It is true Nigeria is a dollar-reliant economy and that should not be the case. In every scenario where there is price the key things that drive it are supply and demand, this is elementary economics. Once demand goes up for any product, the tendency is price will follow as long as supply remains. Now, therefore to change price to what you expect, you must simultaneously deal with both demand and supply. So, because we are an import economy, the demand for dollars which is what you use to import will continue to go up. What the Central Bank is doing unfortunately is trying to manage demand but because if the type of economy we have, demand continues to soar. It’s a problem because they have to work on the supply. The question is how you work on supply of foreign exchange. How do you increase foreign exchange availability into the country? The government is talking about diversification, I agree. You need to diversify away from import dependent. But you see that is long term, in the immediate and short term, central bank can increase supply of foreign exchange in the economy by raising long term debts in foreign currency, however you must invest it in productive projects that can bring back cash flow to enable you pay back in the short or long run depending on the tenure, that availability of that provides additional supply of foreign currency. Secondly, government can increase or support diaspora remittance. Before we had over $20 to $25 billion of diaspora remittances into Nigeria, now I understand that is reducing largely because some of the Nigerians that used to remit money no longer have jobs. But over and above, the problem with remittances is political and economic instability at home. Nobody wants to bring in money where there is so much instability. These are all sources of supply of foreign exchange. When things were a bit stable, Nigerians in diaspora were all over the place looking for business opportunities to invest in; buying stock, properties and investing in the economy and so monies were coming in through MoneyGram, Western Union and others but now all they send is money for family upkeep. They have no confidence in the economy again. All of that has been cut short therefore the supply of foreign exchange is dwindling.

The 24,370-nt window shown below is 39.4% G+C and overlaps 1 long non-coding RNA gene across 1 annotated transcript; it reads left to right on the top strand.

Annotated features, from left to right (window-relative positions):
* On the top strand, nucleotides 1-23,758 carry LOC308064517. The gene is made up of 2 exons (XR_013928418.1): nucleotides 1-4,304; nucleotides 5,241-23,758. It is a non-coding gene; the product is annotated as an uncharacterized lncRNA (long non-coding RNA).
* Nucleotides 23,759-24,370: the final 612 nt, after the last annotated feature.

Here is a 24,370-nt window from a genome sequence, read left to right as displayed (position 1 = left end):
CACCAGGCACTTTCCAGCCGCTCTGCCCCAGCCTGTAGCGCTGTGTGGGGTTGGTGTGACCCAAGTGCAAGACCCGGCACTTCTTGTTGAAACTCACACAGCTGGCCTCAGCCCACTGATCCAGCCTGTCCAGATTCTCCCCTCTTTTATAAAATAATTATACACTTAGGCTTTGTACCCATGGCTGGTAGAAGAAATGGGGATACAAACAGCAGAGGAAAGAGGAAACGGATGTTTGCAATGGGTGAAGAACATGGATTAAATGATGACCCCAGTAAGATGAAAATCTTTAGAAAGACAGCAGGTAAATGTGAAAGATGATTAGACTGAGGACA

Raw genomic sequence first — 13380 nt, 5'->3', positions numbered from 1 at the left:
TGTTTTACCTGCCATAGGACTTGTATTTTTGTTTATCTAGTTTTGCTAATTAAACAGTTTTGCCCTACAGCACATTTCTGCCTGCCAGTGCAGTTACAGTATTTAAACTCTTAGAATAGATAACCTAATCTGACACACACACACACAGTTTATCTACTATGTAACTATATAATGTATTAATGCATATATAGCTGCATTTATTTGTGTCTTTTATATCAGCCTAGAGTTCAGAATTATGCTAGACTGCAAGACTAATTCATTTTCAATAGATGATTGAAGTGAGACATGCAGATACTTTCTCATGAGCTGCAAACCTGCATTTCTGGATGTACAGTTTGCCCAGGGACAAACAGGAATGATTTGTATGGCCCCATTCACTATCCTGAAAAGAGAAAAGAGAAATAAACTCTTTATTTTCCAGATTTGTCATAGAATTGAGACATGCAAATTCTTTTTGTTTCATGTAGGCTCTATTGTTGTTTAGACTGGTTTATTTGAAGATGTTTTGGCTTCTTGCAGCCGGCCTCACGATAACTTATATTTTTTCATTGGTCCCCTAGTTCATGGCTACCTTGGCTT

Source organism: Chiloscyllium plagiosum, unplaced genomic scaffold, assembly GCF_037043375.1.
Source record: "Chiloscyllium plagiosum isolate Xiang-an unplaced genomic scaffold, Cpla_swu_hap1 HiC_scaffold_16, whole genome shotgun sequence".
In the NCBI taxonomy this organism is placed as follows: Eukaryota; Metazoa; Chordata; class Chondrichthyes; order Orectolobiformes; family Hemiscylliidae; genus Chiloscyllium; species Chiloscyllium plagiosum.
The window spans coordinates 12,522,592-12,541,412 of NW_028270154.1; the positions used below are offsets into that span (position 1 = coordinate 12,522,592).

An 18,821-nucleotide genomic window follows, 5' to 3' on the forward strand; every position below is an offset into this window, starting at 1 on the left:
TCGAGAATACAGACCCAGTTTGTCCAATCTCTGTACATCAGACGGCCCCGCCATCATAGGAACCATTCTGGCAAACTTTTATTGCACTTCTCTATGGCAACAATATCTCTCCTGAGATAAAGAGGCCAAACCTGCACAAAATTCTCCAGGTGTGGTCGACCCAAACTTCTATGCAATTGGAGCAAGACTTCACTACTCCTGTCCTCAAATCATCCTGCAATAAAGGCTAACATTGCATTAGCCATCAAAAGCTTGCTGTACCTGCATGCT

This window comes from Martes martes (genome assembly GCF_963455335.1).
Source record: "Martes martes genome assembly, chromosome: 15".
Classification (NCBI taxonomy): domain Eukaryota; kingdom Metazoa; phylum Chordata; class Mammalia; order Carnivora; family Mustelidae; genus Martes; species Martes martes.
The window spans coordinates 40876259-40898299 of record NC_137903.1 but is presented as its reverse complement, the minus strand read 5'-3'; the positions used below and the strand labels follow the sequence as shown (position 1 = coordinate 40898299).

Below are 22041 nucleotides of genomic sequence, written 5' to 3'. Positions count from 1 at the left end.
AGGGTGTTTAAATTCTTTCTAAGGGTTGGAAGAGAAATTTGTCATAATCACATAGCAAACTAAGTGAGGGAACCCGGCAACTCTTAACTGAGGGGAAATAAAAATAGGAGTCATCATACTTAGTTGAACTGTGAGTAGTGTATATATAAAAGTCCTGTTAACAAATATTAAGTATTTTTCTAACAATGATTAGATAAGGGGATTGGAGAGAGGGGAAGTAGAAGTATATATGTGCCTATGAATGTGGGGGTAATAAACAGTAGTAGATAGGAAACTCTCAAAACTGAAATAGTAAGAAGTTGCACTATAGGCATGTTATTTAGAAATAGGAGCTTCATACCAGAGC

Now our major supply is oil. We sell oil as a commodity and we take the dollar and we sell at the market rate. The government needs to intensify efforts that there is peace and calm in the Niger Delta where oil is comes from, that is very, very important because I know that before we were exporting 2million barrels a day but now it’s just about 1.2million barrels, if not less. And then, the price has come down, that is partly why the dollar is selling at N500 and it’s never been like this before.
In the short term, while diversifying and growing the economy in a way that over time, we will reduce if not completely remove our dependence on imported items. We must encourage manufacturers locally to manufacture, we have no business importing some of the things we import once we provide incentives as a matter of deliberate policy. We can do it through fiscal means like taxes or direct support to people that are involved. I think that there are some initiatives on the part of government to deal with some of these things but then in the immediate we need to increase supply.